Il faut laisser aller le monde comme il va.
(trans.: We must adapt ourselves to the world as it comes to us).
True. We take things as we find them..
different or awkward they may be. But that is the joy in adapting to a different place, a new rhythm ….. a fresh outlook on life and living.
I read so much and learned only a few about the challenges and opportunities
the girls encountered when, plucked from their familiar surroundings, they have had to swim with the tide and go with the flow. But it is not so much about academic excellence. This was not the purpose of transplanting ourselves away from comfortable
and predictable conditions. The ability to learn the language, understand the culture and be sensitized and appreciative of a life distinct and less familiar but no less worthy of living is the heart of this exercise. And now that the semester
is coming close to the end, I like to think we have somewhat succeeded.
We began with tears and panic. The first week was challenging. Nothing was familiar, nothing was easy. First daughter came home one day in tears
saying she failed her test and she couldn’t understand the lecture nor comprehend the writings on the blackboard and test paper. Second daughter clings for moments longer that normal when she’s dropped off at school in the mornings.
I repeatedly said not to worry about tests and grades. Just adapt, make friends, be respectful of the teachers and behave properly at all times. I knew that their curriculum is so different that their US catholic school will not be able to evaluate
and use their French records. Their school records over the years were good enough to guarantee re-entrée.
Slowly they began to adapt and to like their surroundings and their schooling. First daughter started to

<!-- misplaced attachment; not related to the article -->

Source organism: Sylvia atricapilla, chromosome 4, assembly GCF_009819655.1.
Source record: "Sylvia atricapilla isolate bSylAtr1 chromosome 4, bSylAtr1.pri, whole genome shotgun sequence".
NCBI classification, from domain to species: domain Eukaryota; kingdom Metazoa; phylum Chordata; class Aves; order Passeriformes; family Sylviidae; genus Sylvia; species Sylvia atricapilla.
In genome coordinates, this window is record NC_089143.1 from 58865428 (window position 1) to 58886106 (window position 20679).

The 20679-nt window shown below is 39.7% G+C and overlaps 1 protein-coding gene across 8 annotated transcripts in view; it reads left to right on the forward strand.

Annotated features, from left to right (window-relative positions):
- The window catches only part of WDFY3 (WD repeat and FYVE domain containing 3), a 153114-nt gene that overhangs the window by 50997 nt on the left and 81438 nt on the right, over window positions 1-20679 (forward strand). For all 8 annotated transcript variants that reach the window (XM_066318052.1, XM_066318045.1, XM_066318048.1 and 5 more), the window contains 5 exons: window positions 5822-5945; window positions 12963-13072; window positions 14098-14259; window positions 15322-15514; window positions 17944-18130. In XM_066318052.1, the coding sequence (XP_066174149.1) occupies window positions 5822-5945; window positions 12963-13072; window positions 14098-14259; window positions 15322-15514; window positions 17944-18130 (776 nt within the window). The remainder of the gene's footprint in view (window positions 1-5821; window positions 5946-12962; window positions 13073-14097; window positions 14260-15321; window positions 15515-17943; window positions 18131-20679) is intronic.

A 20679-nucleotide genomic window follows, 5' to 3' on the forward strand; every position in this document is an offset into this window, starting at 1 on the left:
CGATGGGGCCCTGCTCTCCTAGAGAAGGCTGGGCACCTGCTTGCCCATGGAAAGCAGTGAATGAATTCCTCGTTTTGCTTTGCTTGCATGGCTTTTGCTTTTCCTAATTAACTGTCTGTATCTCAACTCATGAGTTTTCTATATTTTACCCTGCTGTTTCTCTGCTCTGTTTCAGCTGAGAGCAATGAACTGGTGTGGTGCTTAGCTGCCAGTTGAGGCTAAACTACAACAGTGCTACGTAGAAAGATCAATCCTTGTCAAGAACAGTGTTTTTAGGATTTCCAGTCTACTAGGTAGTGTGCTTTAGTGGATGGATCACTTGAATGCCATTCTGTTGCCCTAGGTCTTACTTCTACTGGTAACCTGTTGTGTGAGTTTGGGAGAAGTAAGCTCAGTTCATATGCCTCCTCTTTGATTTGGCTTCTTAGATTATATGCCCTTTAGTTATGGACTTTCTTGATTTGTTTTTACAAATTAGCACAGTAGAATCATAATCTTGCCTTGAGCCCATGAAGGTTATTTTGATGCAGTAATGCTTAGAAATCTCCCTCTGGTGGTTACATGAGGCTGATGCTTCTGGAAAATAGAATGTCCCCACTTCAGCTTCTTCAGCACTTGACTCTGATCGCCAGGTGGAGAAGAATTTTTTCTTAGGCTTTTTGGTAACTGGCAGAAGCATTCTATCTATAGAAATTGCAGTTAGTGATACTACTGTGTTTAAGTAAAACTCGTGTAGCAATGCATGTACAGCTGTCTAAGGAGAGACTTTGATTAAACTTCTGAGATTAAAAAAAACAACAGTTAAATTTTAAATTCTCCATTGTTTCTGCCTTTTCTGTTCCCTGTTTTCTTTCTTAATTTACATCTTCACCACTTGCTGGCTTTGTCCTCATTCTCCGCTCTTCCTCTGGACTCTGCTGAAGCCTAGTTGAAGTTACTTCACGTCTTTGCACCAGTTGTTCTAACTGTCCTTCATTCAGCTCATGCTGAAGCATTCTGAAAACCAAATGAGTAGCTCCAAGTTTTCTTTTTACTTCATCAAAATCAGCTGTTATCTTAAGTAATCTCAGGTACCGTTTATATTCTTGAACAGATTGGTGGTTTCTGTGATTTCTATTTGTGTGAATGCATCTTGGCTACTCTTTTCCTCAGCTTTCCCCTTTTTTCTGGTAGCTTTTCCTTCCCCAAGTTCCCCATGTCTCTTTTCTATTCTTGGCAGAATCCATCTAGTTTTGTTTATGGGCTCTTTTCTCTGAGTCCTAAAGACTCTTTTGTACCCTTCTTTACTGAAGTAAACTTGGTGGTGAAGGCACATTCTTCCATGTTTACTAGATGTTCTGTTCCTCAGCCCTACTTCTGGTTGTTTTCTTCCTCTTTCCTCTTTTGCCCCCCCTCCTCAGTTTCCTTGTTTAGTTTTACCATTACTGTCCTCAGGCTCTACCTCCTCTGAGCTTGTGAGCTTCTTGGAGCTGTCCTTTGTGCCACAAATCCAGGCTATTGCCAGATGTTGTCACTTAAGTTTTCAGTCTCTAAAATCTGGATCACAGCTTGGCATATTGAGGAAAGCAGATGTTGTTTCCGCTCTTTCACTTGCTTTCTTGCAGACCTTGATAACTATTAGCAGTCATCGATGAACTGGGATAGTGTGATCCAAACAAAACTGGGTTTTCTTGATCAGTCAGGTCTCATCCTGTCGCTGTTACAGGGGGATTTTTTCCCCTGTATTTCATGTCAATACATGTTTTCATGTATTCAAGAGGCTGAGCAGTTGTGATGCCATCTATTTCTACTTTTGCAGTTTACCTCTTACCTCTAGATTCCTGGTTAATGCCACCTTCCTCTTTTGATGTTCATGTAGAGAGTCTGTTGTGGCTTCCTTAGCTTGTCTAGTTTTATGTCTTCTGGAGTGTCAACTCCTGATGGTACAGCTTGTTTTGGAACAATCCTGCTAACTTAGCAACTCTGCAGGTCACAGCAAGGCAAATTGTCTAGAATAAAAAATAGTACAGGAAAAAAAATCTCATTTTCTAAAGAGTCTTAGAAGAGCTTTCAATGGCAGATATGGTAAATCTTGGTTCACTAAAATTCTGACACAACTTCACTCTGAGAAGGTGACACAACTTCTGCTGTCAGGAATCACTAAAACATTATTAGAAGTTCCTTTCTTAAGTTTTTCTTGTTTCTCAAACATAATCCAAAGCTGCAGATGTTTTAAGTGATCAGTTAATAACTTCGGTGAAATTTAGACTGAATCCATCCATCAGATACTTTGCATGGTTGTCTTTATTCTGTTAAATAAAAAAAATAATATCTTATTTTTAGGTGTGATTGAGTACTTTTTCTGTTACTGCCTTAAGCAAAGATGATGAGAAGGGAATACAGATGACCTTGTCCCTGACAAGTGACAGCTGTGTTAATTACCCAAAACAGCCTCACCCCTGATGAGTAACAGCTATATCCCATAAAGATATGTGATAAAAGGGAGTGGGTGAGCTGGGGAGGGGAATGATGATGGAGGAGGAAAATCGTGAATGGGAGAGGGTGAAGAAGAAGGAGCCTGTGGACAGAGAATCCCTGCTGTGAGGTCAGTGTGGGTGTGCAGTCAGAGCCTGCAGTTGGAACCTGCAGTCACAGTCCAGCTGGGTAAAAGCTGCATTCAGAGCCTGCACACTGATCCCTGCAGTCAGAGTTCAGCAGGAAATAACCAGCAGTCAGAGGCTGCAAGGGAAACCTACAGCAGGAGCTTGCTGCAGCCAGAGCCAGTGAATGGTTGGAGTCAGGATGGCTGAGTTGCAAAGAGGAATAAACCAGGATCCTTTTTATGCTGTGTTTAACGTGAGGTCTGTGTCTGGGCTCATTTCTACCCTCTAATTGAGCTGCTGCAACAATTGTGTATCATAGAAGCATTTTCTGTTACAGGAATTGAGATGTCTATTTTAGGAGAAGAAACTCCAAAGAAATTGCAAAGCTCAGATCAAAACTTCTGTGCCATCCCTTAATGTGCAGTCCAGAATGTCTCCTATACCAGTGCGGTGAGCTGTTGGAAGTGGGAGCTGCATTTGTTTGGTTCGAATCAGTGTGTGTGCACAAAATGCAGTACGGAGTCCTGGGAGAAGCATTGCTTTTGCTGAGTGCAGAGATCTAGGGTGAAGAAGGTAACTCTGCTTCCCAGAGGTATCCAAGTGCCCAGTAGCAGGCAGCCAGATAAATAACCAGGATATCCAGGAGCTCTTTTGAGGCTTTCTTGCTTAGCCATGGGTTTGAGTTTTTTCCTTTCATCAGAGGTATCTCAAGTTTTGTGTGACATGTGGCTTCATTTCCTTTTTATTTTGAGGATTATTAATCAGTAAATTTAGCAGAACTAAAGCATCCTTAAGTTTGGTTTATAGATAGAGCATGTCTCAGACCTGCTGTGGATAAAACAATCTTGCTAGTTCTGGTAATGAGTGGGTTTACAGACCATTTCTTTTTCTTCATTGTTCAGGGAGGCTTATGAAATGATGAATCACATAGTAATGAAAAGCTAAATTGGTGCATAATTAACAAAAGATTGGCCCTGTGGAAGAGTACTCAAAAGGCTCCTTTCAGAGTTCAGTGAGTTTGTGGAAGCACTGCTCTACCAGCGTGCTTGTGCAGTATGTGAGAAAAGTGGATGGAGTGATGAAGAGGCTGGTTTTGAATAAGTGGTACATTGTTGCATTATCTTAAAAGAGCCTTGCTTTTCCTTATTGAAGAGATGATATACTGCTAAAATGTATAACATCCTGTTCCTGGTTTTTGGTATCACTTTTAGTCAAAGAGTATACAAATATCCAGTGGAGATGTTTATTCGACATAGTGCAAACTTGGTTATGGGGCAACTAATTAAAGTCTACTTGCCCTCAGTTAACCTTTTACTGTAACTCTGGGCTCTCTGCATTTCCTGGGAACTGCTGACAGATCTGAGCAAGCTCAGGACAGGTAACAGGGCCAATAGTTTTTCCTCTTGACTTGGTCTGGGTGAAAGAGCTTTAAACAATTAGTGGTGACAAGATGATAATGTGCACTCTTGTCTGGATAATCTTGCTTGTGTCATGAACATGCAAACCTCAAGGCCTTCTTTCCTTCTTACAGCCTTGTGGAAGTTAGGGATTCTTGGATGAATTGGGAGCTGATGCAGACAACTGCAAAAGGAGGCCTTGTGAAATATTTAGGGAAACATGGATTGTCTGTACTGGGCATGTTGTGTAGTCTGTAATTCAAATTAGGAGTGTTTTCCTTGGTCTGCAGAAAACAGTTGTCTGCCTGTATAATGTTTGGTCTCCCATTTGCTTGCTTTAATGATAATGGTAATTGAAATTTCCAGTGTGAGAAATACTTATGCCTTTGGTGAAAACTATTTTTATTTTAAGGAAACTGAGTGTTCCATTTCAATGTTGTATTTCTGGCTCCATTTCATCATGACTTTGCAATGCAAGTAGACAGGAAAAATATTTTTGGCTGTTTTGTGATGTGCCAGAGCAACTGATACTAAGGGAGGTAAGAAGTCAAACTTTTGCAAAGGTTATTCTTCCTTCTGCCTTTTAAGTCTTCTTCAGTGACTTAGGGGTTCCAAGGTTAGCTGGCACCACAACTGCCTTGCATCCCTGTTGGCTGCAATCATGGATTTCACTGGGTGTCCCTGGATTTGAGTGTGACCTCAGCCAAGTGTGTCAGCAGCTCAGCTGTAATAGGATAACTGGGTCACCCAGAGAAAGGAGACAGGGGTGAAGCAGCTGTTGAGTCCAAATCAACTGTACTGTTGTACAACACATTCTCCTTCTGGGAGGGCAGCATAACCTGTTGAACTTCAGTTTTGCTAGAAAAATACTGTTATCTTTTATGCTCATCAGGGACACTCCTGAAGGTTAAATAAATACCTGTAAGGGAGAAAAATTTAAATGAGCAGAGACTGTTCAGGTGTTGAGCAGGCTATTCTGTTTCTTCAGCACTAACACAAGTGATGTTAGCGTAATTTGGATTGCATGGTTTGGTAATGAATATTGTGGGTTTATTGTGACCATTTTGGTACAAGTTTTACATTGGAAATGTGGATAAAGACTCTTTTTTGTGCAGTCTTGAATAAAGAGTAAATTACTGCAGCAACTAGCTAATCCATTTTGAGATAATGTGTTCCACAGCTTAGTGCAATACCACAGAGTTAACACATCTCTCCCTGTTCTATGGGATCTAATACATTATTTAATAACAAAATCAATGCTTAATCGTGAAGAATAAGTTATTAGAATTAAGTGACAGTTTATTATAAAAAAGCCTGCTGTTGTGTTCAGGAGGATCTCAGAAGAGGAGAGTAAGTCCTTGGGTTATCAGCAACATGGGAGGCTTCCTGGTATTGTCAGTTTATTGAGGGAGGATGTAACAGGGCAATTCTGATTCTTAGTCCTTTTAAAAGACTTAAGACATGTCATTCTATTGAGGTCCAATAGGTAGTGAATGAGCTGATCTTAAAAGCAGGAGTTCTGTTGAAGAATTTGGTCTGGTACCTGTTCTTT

make friends with one of them helping to translate her class notes. Another walking with her around the village. Her teachers were patient with her and some going out of their way to accommodate her language needs. And even with some disturbing
instances, like one of her “evil” classmates pushing her down in the gym, she controlled her emotion and maintained her dignity. She did not even smirk when the PE teacher summoned her classmate and noted down the bad behavior in the classmate’s
cahier (in France, teachers note down these issues and do not accept the cahier or notebook back without parental signature. This behavior evaluation – the vie scolaire -- is part of their grading process and is included in the overall academic
First daughter is amazed with some of the conduct she has witnessed: one of her friends being suspended for a week for PDA (public display of affections) with her boyfriend, another classmate in fistfight with another girl
over a boy, a schoolmate expelled because she fought with the principal’s daughter while another schoolmate was suspended for his repeated cussing to the teachers. So despite occasional teasing for her being American or Chinese, she does not let
herself be provoked. She knows the consequences and, for her, they are costly.
On one occasion, on a school trip for 3 days in Toulouse, three girls were caught at 11:00 pm in one of the boys’ rooms. The parents were
promptly called and ordered to pick them up (a total of four driving hours – two each way) and take them home. “Mom,” she said, “if it was me you would have killed me on the way back.” I responded, jokingly. “Not
really. I would have tortured you first.” I assured her that I trusted her enough not to jeopardize an excursion that she had eagerly anticipated all semester.
While first daughter was deep in immersion with her
school life, second daughter was very slowly adapting. Most of the pace is due to her shyness and her hesitancy to speak out loud. The latter is not unique in France as she is noted for doing the same in the U.S. But her school is relatively
intimate; the class size not overwhelming. She has her own private French language tutor. A good looking young man enthusiastic about his protégé and her potential. Her class teacher is kind and her classmates gentle.
In church one Palm Sunday, the children were rounded up by Pere Bernard for a brief sermon and then directed someplace for some bible activity. Second daughter’s classmate found her and stood by her side the entire time to be guide